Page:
Biography of a House in Berlin, Germany

1885 to 1945

The Schaper house in 1901; from a picture on a silver box by Hugo Schaper, given to his bother Fritz on the latter’s 60 birthday. Picture edited in Photoshop by Mike Schaper, Fritz’s great grandson.

This is the story of large villa which once existed in the German capital of Berlin and which has particular significance to the family of Friedrich “Fritz” Schaper and his offsprings. From the beginning of its design and creation by the then famous architect Heinrich Kayser in 1885 as a special tribute to his then famous sculptor friend, Fritz, as a special act of friendship, to its violent destruction in 1945 through a direct by a bomb at the end of World War II, it offered a friendly home and refuge to its occupants. Thus it certainly deserves a niche in the history of its time and in the contents of the Wolfy Tales.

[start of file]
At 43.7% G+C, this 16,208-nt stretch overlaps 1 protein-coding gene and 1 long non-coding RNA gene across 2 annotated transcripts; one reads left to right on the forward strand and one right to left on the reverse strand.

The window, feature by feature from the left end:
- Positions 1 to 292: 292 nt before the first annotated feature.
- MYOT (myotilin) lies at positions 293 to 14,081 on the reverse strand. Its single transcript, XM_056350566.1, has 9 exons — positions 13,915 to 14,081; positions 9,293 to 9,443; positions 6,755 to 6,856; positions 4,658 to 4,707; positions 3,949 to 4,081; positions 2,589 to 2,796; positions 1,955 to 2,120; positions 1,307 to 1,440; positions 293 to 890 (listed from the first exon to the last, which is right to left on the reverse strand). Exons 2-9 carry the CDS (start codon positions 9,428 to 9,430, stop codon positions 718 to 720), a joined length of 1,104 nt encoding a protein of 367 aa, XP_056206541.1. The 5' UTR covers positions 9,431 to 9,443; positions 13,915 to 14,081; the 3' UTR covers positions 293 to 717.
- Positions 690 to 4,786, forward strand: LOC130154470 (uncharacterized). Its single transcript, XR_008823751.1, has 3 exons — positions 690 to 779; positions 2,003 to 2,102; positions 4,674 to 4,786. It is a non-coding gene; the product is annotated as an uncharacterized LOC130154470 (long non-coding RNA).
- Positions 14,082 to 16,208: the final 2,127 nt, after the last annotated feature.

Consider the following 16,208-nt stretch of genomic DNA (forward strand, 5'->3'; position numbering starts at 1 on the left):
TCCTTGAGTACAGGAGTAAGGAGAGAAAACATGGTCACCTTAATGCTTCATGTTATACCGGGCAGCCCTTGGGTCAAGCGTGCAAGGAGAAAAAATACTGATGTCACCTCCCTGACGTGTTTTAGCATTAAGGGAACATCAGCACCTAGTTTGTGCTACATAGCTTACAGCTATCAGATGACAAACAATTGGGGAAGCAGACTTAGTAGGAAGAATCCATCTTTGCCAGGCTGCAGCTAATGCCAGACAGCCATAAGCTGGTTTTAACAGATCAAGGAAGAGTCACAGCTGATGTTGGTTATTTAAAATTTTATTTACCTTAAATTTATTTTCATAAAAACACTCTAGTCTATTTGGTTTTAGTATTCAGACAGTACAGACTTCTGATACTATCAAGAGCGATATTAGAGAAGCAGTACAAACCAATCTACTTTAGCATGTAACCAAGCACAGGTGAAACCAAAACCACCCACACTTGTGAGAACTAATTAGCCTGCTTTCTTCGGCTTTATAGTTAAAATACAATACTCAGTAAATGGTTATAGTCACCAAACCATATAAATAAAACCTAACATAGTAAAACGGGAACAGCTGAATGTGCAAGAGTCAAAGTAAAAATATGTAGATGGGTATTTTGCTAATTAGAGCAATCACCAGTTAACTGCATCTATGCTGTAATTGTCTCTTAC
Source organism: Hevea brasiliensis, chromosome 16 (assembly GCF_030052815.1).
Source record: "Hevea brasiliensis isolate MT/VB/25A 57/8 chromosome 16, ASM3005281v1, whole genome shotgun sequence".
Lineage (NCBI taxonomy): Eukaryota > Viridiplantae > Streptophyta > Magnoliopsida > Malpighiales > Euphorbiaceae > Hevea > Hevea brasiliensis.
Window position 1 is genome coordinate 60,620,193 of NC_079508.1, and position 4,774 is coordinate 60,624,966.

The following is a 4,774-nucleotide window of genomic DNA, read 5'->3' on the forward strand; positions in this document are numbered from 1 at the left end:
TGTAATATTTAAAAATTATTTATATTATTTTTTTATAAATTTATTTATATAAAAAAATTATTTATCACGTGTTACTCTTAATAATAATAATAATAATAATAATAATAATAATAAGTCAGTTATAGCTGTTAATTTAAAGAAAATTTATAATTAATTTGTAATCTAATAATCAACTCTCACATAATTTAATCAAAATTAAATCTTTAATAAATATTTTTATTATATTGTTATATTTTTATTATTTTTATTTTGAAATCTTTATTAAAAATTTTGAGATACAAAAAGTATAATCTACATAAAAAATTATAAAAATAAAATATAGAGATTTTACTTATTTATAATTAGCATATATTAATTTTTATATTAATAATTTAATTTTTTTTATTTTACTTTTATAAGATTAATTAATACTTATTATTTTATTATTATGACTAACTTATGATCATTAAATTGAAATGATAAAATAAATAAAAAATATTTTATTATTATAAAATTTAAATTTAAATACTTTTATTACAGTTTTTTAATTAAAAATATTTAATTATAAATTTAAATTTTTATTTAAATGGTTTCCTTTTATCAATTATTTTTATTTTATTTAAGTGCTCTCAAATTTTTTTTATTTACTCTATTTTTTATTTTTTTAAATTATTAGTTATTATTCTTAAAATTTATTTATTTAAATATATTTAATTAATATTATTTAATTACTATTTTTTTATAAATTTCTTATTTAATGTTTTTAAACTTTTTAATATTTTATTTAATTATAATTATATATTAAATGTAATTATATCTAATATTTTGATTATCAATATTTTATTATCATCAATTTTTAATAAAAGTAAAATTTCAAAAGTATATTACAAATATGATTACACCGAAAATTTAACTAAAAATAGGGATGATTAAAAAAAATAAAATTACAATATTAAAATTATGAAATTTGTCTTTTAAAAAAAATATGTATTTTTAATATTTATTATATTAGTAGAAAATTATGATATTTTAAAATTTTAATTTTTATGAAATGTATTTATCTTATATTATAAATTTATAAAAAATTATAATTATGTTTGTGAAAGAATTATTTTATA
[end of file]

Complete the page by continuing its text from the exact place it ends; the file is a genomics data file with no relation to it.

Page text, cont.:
Berlin was growing in the suburbs in the 1980s, especially in the area lying south of the Tiergarten. Here large residences were replacing grassy fields (Wiesen) for the more opulent residents of the time as new streets evolved. One of these more private streets was called the Buchenstrasse, a cul-de-sac near the 12 Apostle Church. In the mid 1880s Fritz Schaper’s fame had reached the moment when he could no longer handle the amount of work his many contracts required from the studio he had rented. At one of the weekly gatherings of a group of friends Fritz asked the architect Heinrich Kayser to consider building a house for him in the Buchenstrasse. According to an account by Jutta von Simson, in her book about Fritz Schaper, Heinrich Kayser asked: “Shall I build the house for you married or single?” to which Fritz answered: “Can you possibly arrange it for both and in any case also leaving a lot of room?” Thus began the design of the Schaper villa designated as Buchenstrasse 4, Berlin W35, in the Tiergarten district.